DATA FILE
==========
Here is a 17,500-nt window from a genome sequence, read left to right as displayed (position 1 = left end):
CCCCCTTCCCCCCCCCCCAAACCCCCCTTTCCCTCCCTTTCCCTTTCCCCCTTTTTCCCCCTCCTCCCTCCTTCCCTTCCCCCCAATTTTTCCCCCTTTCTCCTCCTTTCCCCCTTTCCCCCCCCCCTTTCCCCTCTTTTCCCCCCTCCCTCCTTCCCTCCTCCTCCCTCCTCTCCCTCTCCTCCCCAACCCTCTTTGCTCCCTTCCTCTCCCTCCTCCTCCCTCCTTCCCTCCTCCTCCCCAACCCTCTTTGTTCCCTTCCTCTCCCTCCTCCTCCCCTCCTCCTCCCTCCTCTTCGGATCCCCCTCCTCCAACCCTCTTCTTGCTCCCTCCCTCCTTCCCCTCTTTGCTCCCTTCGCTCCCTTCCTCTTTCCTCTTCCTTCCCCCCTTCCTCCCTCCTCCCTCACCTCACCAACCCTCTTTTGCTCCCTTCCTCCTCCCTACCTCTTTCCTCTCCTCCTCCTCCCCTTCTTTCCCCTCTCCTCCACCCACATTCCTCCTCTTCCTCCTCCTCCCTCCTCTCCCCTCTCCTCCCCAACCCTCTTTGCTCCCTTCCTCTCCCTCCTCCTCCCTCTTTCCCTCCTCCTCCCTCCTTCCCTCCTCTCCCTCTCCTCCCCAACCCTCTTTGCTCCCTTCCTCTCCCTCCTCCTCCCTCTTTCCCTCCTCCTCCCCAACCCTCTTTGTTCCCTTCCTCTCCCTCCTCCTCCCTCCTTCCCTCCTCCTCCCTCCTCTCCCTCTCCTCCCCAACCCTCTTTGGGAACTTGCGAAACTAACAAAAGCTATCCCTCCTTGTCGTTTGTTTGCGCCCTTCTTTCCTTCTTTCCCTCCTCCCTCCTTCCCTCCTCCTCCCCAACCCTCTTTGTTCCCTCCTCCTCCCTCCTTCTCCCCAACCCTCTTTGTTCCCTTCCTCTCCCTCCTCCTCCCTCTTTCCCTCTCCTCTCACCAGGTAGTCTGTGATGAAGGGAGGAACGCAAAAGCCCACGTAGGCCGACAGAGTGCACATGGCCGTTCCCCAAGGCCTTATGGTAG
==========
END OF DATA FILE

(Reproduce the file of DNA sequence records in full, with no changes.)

Here is a 17,500-nt window from a genome sequence, read left to right as displayed (position 1 = left end):
CCCCCTTCCCCCCCCCCCAAACCCCCCTTTCCCTCCCTTTCCCTTTCCCCCTTTTTCCCCCTCCTCCCTCCTTCCCTTCCCCCCAATTTTTCCCCCTTTCTCCTCCTTTCCCCCTTTCCCCCCCCCCTTTCCCCTCTTTTCCCCCCTCCCTCCTTCCCTCCTCCTCCCTCCTCTCCCTCTCCTCCCCAACCCTCTTTGCTCCCTTCCTCTCCCTCCTCCTCCCTCCTTCCCTCCTCCTCCCCAACCCTCTTTGTTCCCTTCCTCTCCCTCCTCCTCCCCTCCTCCTCCCTCCTCTTCGGATCCCCCTCCTCCAACCCTCTTCTTGCTCCCTCCCTCCTTCCCCTCTTTGCTCCCTTCGCTCCCTTCCTCTTTCCTCTTCCTTCCCCCCTTCCTCCCTCCTCCCTCACCTCACCAACCCTCTTTTGCTCCCTTCCTCCTCCCTACCTCTTTCCTCTCCTCCTCCTCCCCTTCTTTCCCCTCTCCTCCACCCACATTCCTCCTCTTCCTCCTCCTCCCTCCTCTCCCCTCTCCTCCCCAACCCTCTTTGCTCCCTTCCTCTCCCTCCTCCTCCCTCTTTCCCTCCTCCTCCCTCCTTCCCTCCTCTCCCTCTCCTCCCCAACCCTCTTTGCTCCCTTCCTCTCCCTCCTCCTCCCTCTTTCCCTCCTCCTCCCCAACCCTCTTTGTTCCCTTCCTCTCCCTCCTCCTCCCTCCTTCCCTCCTCCTCCCTCCTCTCCCTCTCCTCCCCAACCCTCTTTGGGAACTTGCGAAACTAACAAAAGCTATCCCTCCTTGTCGTTTGTTTGCGCCCTTCTTTCCTTCTTTCCCTCCTCCCTCCTTCCCTCCTCCTCCCCAACCCTCTTTGTTCCCTCCTCCTCCCTCCTTCTCCCCAACCCTCTTTGTTCCCTTCCTCTCCCTCCTCCTCCCTCTTTCCCTCTCCTCTCACCAGGTAGTCTGTGATGAAGGGAGGAACGCAAAAGCCCACGTAGGCCGACAGAGTGCACATGGCCGTTCCCCAAGGCCTTATGGTAG